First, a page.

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I am trying to use my seeds in fruits, but when I store them they become very soon full of insects. Because I do not get a lot of seeds at once, I am not going to dry individual seeds in oven.

What is the best way to store the seeds? Could I freeze them?

Related question about eating seeds: Are seeds in melons and other fruits good to eat?

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4 Answers 4

up vote 3 down vote accepted

The rules are the same as keeping rice, beans, or lentils: keep them in a container that the insects can't chew through, and do not allow them access. This means glass, thick plastic (not a bag), or metal. I would do my best to dry off the seeds to prevent mold growth, beforehand. Even laying them on a paper towel for 15-20 minutes should help.

If you have problems with mold, try using something like a canning jar and use fine cloth in place of the lid. It should keep bugs out and allow moisture to escape.

Refrigeration will greatly extend the life of your seeds; if bugs do not have a chance to lay eggs on them, and the seeds are sufficiently dry to prevent mold, they should refrigerate for months.

Freezing is also good idea, as this will kill any bug larvae and prevent microbial spoilage; I'd try freezing a small batch of seeds first to make sure the moisture doesn't split them open.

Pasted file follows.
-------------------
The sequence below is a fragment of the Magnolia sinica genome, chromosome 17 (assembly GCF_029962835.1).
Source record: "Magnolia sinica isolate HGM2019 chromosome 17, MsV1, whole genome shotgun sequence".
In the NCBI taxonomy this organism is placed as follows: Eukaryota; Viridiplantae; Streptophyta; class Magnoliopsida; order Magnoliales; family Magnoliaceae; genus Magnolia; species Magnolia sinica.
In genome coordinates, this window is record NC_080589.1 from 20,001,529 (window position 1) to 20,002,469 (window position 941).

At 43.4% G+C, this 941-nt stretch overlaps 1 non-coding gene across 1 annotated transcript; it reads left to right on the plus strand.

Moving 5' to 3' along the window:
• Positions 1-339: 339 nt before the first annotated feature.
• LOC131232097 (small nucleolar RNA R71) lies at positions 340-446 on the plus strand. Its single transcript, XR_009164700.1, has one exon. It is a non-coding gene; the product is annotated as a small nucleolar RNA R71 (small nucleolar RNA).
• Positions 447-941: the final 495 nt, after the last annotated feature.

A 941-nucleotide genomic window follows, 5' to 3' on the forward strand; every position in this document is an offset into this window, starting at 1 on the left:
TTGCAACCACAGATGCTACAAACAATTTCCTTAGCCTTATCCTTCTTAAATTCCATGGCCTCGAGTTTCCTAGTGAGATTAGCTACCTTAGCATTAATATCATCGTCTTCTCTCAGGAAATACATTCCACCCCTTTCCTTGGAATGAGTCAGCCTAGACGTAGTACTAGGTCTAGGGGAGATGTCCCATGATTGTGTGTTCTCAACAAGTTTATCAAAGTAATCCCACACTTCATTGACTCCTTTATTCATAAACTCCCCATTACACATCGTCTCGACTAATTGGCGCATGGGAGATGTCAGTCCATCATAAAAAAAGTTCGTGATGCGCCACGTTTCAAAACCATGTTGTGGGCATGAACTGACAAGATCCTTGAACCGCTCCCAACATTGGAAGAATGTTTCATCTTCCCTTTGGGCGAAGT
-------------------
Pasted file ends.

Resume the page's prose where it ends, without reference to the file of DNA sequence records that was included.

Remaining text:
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I worked at a grocery store for about 7 years and the number one rule when it came to bugs and weavels in the flour, seeds, rice, etc... was always the freezer. Very much to @BobMcGee's point, I would try a small amount to make sure the freezer doesn't affect them (but for most varieties, I think you're safe)

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Seeds, grains and flours, being natural products, come with some natural flora (mold spores etc.) and fauna (eggs of insects). While they are cleaned fairly thoroughly, they are not usually sterilized. The eggs of the insects will hatch and become the 'mealy bugs' we find in our cornmeal, rice, flour etc. above about 17 degrees C/65 degrees F. Keeping these products in a tight container, in a bottom cabinet (is cooler down low), away from sources of heat and moisture, will help suppress the insect eggs existent from hatching and keep invading insects out.

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Extending the point made by @BobMcGee & @Rikon I would direct your attention to the "Svalbard Global Seed Vault" a "doomsday" storage facility buried deep in the frozen mountains of Norway. As National Geographic points out this facility maintains significant samples of as many seeds as possible by freezing them for safe keeping. While I don't subscribe to many of the doomsday scenerios they use to justify this facility, I do not doubt that the science they rely on to store the seeds, −18 °C (0 °F). I would put them in a zip lock bag or mason jar and tuck that away in a deep freeze.

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